Afghan president Hamid Karzai denounced once again U.S./NATO airstrikes that killed civilians. In this recent incident, 14 were killed, including 11 children. This prompted ABC World News anchor Diane Sawyer (5/31/11) to call in ABC reporters to sort things out, leading to this exchange with Pentagon reporter Martha Raddatz:
SAWYER: He's talking to the Afghan people. But Martha, he put restrictions on what U.S. troops can do, what the NATO troops can do. How onerous are these?
RADDATZ: Well, he's trying to put restrictions on. I mean they simply have to carry out air strikes over there. It's a very rapid response. It's real-time intelligence. It's certainly flawed at some points.
But I've been on these missions. I've been on a combat mission in a fighter jet. I've seen all the very, very careful steps they take. They go through what's called the nine line. In fact, the mission I went on, some French soldiers were calling for them to bomb and the pilot and the weapons officer said, "We can't bomb, we think there's a school, we think there might be people in there."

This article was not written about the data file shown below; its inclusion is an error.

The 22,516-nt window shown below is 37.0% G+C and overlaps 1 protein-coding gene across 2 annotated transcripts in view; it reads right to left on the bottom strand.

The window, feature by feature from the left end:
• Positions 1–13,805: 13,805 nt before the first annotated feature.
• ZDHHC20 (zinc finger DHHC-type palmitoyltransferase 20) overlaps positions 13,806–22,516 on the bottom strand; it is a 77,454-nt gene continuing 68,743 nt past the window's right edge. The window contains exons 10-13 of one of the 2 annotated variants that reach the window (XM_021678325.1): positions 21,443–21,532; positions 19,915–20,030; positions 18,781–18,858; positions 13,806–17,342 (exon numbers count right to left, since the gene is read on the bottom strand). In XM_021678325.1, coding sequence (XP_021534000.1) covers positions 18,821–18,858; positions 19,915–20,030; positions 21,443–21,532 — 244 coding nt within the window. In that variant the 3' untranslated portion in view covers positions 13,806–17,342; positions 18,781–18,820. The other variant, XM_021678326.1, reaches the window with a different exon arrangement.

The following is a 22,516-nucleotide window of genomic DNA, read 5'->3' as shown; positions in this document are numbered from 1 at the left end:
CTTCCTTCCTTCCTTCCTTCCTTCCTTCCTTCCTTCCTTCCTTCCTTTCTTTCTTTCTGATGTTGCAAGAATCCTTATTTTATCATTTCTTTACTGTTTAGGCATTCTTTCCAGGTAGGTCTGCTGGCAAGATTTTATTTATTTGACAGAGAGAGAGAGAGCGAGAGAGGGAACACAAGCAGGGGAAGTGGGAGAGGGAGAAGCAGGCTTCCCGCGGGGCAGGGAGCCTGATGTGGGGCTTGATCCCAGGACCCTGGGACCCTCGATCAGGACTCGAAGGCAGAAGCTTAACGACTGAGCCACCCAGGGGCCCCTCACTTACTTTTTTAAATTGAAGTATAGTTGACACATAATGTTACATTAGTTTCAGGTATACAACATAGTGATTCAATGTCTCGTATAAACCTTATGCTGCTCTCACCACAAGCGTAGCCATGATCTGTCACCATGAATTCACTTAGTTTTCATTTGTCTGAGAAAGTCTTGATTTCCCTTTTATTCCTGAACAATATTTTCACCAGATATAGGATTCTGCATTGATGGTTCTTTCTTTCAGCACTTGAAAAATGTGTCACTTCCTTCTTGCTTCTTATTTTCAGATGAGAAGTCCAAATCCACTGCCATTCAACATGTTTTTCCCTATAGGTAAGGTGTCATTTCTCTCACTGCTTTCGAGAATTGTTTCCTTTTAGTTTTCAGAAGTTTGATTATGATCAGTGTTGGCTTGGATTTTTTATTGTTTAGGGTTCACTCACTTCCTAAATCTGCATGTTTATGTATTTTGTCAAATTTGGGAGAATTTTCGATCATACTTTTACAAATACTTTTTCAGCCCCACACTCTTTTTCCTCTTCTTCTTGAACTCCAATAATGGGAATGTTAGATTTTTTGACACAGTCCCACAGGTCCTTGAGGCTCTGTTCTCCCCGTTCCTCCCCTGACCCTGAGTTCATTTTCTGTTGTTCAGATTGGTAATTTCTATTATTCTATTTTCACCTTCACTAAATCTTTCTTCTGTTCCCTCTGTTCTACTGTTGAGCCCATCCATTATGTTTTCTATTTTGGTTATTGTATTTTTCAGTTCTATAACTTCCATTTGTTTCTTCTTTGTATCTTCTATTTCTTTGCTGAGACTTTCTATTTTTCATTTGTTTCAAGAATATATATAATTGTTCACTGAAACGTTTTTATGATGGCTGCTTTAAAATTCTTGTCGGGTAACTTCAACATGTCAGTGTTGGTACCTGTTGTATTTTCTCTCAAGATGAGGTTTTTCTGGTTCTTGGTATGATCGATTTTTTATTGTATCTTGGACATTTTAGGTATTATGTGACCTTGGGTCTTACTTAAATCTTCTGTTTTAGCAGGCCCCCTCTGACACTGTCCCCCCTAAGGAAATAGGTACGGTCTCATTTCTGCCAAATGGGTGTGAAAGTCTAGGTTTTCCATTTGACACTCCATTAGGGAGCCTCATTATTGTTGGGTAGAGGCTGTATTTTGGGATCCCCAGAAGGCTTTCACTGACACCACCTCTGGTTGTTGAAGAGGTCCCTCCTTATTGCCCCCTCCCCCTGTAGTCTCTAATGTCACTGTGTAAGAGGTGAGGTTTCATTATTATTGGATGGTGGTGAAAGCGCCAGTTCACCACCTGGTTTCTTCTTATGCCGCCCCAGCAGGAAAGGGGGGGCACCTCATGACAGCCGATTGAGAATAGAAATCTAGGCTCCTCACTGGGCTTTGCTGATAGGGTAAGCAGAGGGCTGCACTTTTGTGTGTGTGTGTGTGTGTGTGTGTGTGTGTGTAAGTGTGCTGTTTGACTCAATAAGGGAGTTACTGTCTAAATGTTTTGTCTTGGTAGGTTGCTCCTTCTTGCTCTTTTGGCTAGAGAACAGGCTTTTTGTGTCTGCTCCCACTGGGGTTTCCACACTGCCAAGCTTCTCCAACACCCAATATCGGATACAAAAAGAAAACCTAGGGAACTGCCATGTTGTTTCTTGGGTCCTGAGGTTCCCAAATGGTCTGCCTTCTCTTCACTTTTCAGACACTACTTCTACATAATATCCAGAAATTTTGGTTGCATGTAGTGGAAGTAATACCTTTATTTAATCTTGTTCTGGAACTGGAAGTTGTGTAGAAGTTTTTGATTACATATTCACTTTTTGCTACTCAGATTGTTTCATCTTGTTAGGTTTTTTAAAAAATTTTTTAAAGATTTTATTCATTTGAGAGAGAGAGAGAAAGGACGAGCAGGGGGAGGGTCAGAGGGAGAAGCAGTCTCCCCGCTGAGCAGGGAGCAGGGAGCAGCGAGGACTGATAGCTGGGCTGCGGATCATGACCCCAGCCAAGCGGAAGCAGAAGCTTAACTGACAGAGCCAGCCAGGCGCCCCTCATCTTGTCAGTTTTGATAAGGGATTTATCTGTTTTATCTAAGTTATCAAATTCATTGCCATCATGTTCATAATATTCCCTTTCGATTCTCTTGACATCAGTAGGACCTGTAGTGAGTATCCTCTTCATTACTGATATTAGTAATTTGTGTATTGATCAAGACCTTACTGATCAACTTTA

So I think you will see a real fight over these restrictions, but the airstrikes and these night raids just simply have to continue if they're going to go after the enemy.
So bombing raids in Afghanistan "have to continue," for the sake of having a "rapid response" to "real-time intelligence." And Raddatz, who has "been on a combat mission," can assure you how "very, very careful" they are–why, on the mission she flew, they didn't bomb a target simply because they thought it was a school! This great care taken to not kill civilians sometimes gets more attention than the actual killing of civilians.
The piece helpfully included footage of Raddatz on her combat mission, gathering all the "facts" necessary to produce this kind of journalism.